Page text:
Nest sees biggest business in selling data not thermostats

Nest expects selling thermostat usage data to energy providers to eventually bring in more cash for the smart home brand than the hardware itself, though chief exec Tony Fadell still insists that he's holding true to his promises about privacy. The CEO made a commitment to withholding user data from Google after the search giant acquired Nest earlier this year, amid early adopter fears that metrics like when they were home or away might be handed over to Nest's new owners.

"Our privacy policy stays exactly our privacy policy, that doesn't change" Fadell, who remains as Nest chief exec post-acquisition, said following the controversy, "At this point, there are no changes to our terms of service."

However, it seems that those terms of service already included limited visibility of usage data to energy companies. Nest has deals with twelve such firms in a program it kicked off a year ago, it confirmed to Forbes, including Edison and ComEd.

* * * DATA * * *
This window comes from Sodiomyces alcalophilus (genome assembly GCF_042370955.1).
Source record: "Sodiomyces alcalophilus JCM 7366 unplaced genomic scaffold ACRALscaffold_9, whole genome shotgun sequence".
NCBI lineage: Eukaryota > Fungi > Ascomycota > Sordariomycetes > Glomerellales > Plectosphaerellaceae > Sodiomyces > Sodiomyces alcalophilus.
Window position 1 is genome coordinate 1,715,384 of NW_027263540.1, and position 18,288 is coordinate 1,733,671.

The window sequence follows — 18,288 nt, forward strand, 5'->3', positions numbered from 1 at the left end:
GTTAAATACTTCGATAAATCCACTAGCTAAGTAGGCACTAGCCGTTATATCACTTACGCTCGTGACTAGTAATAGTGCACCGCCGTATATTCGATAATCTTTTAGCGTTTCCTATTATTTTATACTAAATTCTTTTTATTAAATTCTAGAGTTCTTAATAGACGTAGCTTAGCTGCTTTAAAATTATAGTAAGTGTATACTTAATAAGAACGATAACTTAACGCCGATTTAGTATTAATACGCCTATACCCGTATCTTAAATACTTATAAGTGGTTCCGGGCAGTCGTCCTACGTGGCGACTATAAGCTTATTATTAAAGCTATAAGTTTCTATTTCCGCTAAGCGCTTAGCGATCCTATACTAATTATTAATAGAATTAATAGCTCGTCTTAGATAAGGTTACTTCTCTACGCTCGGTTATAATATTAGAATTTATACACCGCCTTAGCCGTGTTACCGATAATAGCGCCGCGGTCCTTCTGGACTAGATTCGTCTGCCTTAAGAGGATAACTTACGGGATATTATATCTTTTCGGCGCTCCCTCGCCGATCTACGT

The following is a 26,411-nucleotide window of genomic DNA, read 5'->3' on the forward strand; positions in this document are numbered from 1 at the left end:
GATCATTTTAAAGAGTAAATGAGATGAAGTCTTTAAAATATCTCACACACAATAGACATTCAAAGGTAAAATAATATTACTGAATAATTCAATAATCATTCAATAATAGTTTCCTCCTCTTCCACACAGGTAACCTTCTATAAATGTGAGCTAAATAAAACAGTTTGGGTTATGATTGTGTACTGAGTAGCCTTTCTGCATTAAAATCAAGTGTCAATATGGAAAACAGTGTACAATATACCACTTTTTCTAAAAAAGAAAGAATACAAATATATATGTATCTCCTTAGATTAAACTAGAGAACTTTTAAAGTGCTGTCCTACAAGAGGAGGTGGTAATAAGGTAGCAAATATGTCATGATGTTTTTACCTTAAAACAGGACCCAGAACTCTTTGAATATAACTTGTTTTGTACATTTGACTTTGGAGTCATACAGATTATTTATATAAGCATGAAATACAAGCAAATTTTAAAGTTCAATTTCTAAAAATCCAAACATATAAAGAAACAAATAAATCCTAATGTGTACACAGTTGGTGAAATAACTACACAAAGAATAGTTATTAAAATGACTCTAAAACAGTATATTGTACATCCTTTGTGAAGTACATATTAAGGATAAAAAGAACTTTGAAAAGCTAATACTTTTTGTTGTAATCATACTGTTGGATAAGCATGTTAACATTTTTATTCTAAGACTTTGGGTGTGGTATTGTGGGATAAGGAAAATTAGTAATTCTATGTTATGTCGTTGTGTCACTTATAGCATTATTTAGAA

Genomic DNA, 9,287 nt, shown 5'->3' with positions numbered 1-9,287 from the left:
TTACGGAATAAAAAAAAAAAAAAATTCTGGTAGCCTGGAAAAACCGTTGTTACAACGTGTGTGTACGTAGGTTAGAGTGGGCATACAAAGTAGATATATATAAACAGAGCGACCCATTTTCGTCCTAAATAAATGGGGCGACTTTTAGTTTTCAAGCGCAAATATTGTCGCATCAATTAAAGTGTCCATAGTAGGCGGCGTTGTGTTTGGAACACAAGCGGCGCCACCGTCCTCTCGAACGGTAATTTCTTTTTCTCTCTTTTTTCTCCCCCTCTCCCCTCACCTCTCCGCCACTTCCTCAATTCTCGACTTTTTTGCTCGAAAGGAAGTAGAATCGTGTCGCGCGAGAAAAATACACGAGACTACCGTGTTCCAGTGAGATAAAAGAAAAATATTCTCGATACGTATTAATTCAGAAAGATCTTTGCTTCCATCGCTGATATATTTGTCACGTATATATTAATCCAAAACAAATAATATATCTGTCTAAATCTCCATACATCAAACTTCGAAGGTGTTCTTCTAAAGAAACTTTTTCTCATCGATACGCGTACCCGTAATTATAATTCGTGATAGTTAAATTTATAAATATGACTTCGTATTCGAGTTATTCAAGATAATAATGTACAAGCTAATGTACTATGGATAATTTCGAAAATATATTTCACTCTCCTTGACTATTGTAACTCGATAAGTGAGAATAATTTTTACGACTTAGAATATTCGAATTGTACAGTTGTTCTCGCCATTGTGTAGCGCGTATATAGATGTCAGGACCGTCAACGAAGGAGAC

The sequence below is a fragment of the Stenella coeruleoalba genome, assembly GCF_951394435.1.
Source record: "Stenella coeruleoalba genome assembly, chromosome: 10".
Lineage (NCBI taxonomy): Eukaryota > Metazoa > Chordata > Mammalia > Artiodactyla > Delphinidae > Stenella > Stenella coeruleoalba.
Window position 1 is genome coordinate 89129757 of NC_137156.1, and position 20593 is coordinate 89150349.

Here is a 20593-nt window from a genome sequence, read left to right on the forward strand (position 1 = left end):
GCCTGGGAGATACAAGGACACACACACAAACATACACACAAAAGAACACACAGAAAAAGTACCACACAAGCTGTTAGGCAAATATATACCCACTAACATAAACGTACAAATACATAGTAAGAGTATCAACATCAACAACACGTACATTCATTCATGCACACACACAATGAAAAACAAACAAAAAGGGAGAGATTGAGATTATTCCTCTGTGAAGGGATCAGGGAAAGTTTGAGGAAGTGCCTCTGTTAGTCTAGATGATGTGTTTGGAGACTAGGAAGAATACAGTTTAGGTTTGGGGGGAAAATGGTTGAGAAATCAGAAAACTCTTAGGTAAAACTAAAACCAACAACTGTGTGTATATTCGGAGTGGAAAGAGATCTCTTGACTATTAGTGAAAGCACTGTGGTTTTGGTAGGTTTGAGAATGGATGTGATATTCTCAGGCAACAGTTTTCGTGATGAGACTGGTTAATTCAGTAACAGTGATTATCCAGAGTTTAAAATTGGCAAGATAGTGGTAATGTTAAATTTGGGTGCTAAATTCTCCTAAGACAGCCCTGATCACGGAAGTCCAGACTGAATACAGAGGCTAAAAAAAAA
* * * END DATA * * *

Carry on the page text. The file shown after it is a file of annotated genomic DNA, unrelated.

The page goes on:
According to Nest co-founder Matt Rogers, those agreements aren't at odds with what Fadell has said about personal data being private. "We don't let utilities control the thermostat," he insisted. "We don't share the data with the utility. We won't work with them if they don't agree."

Instead, Nest itself processes the data and pulls out real-time indicators when demand may surge or sink. That information is passed over to the utility firms, rather than the raw data itself.

The relatively long lifespan of a thermostat means that Nest isn't counting on regular replacements to keep its revenues strong, and the company predicts that in the coming years it will be such demand-respond deals with utilities that makes the most money, not hardware.